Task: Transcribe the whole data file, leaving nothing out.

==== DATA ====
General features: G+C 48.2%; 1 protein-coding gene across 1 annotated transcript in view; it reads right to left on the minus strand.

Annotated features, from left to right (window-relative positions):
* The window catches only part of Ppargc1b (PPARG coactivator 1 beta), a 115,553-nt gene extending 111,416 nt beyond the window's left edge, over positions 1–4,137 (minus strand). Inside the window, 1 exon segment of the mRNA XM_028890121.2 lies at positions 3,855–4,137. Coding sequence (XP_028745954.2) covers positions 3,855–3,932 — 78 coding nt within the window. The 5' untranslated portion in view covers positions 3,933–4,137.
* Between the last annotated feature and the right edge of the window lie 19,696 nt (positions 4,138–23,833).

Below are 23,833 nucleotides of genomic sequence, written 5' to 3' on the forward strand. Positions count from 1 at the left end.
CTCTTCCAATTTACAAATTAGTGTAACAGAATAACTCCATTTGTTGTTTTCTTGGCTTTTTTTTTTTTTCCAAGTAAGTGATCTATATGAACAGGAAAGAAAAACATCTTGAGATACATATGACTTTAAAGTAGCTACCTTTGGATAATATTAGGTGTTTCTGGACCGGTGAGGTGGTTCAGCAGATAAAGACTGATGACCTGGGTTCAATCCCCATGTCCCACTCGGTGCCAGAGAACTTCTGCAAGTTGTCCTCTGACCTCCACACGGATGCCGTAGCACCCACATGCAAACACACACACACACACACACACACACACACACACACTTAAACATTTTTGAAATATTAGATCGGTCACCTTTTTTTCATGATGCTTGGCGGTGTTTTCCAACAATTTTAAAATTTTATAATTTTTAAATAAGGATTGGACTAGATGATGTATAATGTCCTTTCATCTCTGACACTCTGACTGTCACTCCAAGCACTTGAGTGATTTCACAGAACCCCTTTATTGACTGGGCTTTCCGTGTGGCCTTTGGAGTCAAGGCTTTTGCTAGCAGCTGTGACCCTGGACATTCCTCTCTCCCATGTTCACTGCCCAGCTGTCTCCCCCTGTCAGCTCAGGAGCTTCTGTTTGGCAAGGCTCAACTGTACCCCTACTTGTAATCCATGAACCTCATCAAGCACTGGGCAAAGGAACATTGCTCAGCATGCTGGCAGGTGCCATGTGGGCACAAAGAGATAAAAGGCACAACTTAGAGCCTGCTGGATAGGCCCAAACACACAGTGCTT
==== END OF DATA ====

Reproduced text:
General features: G+C 48.2%; 1 protein-coding gene across 1 annotated transcript in view; it reads right to left on the minus strand.

Annotated features, from left to right (window-relative positions):
* The window catches only part of Ppargc1b (PPARG coactivator 1 beta), a 115,553-nt gene extending 111,416 nt beyond the window's left edge, over positions 1–4,137 (minus strand). Inside the window, 1 exon segment of the mRNA XM_028890121.2 lies at positions 3,855–4,137. Coding sequence (XP_028745954.2) covers positions 3,855–3,932 — 78 coding nt within the window. The 5' untranslated portion in view covers positions 3,933–4,137.
* Between the last annotated feature and the right edge of the window lie 19,696 nt (positions 4,138–23,833).

Below are 23,833 nucleotides of genomic sequence, written 5' to 3' on the forward strand. Positions count from 1 at the left end.
CTCTTCCAATTTACAAATTAGTGTAACAGAATAACTCCATTTGTTGTTTTCTTGGCTTTTTTTTTTTTTCCAAGTAAGTGATCTATATGAACAGGAAAGAAAAACATCTTGAGATACATATGACTTTAAAGTAGCTACCTTTGGATAATATTAGGTGTTTCTGGACCGGTGAGGTGGTTCAGCAGATAAAGACTGATGACCTGGGTTCAATCCCCATGTCCCACTCGGTGCCAGAGAACTTCTGCAAGTTGTCCTCTGACCTCCACACGGATGCCGTAGCACCCACATGCAAACACACACACACACACACACACACACACACACACACTTAAACATTTTTGAAATATTAGATCGGTCACCTTTTTTTCATGATGCTTGGCGGTGTTTTCCAACAATTTTAAAATTTTATAATTTTTAAATAAGGATTGGACTAGATGATGTATAATGTCCTTTCATCTCTGACACTCTGACTGTCACTCCAAGCACTTGAGTGATTTCACAGAACCCCTTTATTGACTGGGCTTTCCGTGTGGCCTTTGGAGTCAAGGCTTTTGCTAGCAGCTGTGACCCTGGACATTCCTCTCTCCCATGTTCACTGCCCAGCTGTCTCCCCCTGTCAGCTCAGGAGCTTCTGTTTGGCAAGGCTCAACTGTACCCCTACTTGTAATCCATGAACCTCATCAAGCACTGGGCAAAGGAACATTGCTCAGCATGCTGGCAGGTGCCATGTGGGCACAAAGAGATAAAAGGCACAACTTAGAGCCTGCTGGATAGGCCCAAACACACAGTGCTT